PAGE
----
16 - The Michigan Daily - Monday, May 5, 2003
PUTTING IT AWAY j
April Phillips launches one final school record
By Mustafizur Choudhury Daily Sports Writer
As she nervously watched some of the
nation's best shot putters practice their throws
at the NCAA Indoor Championships, April
Phillips had a queasy feeling in her stomach
and noticed that her hands were shaking. It
wasn't that she was scared. She just wanted to
make the best of her final indoor performance
as a Wolverine.
Last year, at the NCAA Outdoor Champi-
onships in Baton Rouge, La., Phillips made a
disappointing exit in the preliminaries after
faulting in three consecutive throws. With that
in mind, she stood in the back of the shot put-
ter's circle hoping to redeem herself. Without
any further hesitation, Phillips launched the
shot put beyond her previous year's best
throw. She bettered this mark by even more in
her second attempt .nd secured a spot in the
event finals. Finally, with one throw left,
Phillips cleared her head, took in a deep
breath and exhaled with a mighty thrust, cata-
pulting the shot put to a school record-break-
ing distance of 55 ft.
"As soon as the shot put left my hands, I
thought I would have a good mark," Phillips
said. "When I saw where it actually landed, I
was excited. I knew I had set a new record"
This indoor triumph was just another mile-
stone in the senior's illustrious career at Michi-
gan. In her four years as a member of the track
and field program, Phillips has broken numer-
ous school records in three different events
(weight throw, shot put and hammer throw),
received an All-America honor in the hammer
throw, earned All-Big Ten honors three times
and won two individual Big Ten champi-
onships. She has also helped the team bring
home an outdoor and two consecutive indoor
Big Ten titles. All of this coming from an ath-
lete who was forced to walk-on.
"I just wanted to find a place on the team,"
Phillips said. "I didn't know what to expect of
myself. Every year, I've reset my goals and
I've met them."
Phillips recalls having always been highly
competitive. As a youngster, she would often
cry out of dissatisfaction with herself for not
winning spelling bees or performing well in a
gymnastics routine. Phillips developed her
competitiveness through a passion for dancing,
which she trained for until adolescence.
"April is very self-motivated," Phillips'
mother Diana said. "Whatever she did, she
had to work at it until she did her best."
Phillips didn't get involved with track and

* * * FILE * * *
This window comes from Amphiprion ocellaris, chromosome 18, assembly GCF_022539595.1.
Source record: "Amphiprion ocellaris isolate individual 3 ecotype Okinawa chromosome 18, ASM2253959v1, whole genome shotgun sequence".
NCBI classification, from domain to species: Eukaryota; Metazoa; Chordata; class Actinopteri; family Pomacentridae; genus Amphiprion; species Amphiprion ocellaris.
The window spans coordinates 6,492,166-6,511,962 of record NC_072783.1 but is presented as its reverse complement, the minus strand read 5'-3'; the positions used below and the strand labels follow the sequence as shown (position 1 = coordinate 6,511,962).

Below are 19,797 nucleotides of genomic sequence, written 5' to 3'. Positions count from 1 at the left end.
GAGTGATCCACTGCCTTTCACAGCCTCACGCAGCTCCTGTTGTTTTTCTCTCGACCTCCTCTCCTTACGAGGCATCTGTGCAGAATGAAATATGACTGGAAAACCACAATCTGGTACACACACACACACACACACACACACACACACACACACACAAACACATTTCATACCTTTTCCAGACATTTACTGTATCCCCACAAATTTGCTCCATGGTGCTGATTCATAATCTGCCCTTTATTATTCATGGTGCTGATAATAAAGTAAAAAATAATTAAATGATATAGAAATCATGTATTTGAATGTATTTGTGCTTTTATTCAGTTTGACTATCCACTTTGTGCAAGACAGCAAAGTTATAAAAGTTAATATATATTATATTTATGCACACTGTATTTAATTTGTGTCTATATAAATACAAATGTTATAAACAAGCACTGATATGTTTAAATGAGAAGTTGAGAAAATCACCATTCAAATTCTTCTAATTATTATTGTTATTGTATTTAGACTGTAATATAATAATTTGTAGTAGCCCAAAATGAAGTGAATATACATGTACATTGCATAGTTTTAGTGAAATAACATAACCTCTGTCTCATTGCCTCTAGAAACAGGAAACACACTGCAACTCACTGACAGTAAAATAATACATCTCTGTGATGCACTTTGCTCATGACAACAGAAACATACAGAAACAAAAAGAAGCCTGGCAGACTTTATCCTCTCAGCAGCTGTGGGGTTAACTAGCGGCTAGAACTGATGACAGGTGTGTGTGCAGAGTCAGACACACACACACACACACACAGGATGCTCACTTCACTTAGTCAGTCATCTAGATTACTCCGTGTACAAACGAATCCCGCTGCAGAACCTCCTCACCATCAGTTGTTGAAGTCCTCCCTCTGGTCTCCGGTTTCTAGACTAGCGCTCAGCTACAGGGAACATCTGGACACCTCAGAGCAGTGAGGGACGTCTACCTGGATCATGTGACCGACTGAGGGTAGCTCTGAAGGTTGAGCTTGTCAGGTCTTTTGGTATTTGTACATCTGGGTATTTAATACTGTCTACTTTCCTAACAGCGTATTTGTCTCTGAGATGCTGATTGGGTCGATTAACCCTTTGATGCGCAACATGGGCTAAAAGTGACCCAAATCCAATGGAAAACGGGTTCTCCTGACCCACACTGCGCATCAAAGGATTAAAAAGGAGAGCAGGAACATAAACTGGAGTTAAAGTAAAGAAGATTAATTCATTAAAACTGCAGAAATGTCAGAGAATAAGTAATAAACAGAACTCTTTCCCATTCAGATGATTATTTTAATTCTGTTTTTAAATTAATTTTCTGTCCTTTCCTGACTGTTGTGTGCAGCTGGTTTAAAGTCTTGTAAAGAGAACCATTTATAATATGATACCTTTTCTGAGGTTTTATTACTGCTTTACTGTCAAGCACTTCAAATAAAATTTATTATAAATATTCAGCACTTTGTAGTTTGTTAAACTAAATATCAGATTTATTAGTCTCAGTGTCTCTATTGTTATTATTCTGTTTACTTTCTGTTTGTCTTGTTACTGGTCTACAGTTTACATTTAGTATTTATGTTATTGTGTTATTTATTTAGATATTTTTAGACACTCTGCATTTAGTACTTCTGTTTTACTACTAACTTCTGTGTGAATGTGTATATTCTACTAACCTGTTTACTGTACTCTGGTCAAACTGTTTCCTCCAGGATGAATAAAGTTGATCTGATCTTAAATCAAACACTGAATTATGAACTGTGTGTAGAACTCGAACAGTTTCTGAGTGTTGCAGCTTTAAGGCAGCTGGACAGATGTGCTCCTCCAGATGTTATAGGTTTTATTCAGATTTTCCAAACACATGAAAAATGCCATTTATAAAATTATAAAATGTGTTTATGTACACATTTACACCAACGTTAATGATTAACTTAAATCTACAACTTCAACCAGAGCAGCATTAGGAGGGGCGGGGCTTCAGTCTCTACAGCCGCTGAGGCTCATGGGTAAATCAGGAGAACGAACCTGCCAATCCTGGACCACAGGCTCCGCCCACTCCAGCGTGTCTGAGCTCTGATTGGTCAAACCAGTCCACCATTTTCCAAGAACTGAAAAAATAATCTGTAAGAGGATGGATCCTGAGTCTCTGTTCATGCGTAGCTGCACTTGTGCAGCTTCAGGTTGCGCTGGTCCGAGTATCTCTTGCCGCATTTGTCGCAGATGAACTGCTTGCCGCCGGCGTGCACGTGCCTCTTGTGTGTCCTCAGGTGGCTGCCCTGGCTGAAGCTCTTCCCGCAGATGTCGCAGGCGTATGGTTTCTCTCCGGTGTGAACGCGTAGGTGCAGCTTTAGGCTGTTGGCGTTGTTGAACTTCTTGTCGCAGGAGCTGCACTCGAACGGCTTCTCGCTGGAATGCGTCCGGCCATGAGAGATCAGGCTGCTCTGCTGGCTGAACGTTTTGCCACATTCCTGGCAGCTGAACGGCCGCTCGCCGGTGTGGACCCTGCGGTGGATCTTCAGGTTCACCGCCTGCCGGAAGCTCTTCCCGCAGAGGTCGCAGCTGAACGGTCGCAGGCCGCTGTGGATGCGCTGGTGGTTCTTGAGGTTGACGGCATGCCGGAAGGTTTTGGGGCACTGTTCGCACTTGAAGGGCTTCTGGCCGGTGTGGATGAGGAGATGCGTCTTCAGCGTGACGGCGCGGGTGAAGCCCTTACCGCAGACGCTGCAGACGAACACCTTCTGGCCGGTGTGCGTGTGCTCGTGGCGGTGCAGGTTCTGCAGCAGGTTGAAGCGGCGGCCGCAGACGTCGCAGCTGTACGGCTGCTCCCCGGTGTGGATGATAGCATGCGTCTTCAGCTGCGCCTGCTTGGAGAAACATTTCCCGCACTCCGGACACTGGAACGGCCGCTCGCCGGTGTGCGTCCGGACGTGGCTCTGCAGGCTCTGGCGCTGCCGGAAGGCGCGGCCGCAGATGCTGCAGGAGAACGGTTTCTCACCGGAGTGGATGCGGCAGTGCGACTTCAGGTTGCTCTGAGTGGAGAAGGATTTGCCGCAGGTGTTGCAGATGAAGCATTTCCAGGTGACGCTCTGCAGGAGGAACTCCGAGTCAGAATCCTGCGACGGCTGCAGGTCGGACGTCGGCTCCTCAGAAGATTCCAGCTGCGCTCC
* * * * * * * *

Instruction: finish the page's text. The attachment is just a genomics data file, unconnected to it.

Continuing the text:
field until her brother - a state qualifying
discus thrower - persuaded her to shot put
and high jump in high school. Under his
encouragement, April became a state champi-
on shot putter.
"This (sport) is my relaxation," Phillips
said. "It's a good way to (use) energy and
exert frustration. Anything that I do, I try to
do the best that I can. I just feel that there is
no point in doing something if you're not
going to try as hard as you can to maximize
Phillips, a tri-captain on the team, attributes
her success to the support of her parents. Before
the aforementioned NCAA Indoor Champi-
onships in Fayetteville, Ark. last March, she told
her parents not to travel to the meet because she
was afraid that they would make her nervous.
She didn't want them to drive hundreds of miles
to disappoint them. The family agreed, but later
surprised her by making the trip anyways. Per-
haps this support motivated Phillips to set a new
school record that day.
Phillips' coaches have also helped her
mature as an athlete. Their efforts have made
her one of the top field athletes in the nation.
"She's the backbone of our throwing
events," Michigan coach James Henry said.
"Even though April's one of the best members
of our team, she's very modest and the other
athletes respect her because she sets an exam-
ple as to what a good student-athlete should
be like. I don't think we would have been Big
Ten champs the last couple of seasons without
Senior April Phillips owns four Michigan throwing records,
including the hammer which she set Saturday in Columbus.
Continued from Page 14
tied for 25th overall with his four-
round total of 294 - led the Wolver-
ines most of the weekend. He shot a
one-under par 70 in round two.
"The guys proved to themselves that
they can compete," Sapp said. "The
nice thing about this tournament is that
everyone on the team played at least
one really good round."
A few of the golfers shot season and
career bests despite having very little
experience with postseason play. The
team, comprised of two freshmen, one
sophomore and two juniors, had three
golfers who had never been to the Big
Sapp explained that playing well in
this tournament leaves the team feeling
optimistic for next season. 4
"This really prepares us well for
next season," Sapp said. "We have high
expectations for next season and the
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